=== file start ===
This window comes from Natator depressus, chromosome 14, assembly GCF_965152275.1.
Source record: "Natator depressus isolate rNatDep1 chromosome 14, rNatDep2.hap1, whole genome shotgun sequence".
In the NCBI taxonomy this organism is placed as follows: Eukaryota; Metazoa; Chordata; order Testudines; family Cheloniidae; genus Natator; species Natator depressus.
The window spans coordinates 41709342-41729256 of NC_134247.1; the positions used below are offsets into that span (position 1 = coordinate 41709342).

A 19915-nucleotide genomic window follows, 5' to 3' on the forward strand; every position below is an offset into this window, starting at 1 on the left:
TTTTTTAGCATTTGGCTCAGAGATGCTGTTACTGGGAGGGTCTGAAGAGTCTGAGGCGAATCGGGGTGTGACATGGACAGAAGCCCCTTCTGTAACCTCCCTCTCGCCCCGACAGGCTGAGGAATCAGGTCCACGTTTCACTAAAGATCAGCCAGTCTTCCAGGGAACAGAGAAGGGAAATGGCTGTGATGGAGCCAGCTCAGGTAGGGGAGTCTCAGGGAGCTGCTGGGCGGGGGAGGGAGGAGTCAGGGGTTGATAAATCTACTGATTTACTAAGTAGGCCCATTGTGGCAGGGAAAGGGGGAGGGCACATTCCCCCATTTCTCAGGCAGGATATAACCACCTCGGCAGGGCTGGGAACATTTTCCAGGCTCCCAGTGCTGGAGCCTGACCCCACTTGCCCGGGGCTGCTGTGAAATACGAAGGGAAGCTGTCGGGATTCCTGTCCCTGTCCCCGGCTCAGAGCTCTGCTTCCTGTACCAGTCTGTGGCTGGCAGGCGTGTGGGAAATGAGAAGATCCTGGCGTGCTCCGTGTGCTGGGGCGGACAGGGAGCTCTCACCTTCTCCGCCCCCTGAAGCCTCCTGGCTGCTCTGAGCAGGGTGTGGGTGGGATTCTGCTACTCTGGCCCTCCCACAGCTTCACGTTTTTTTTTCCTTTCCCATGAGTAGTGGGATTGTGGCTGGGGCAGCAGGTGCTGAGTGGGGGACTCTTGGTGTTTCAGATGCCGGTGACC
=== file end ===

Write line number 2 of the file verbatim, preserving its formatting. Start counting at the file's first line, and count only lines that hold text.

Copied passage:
Source record: "Natator depressus isolate rNatDep1 chromosome 14, rNatDep2.hap1, whole genome shotgun sequence".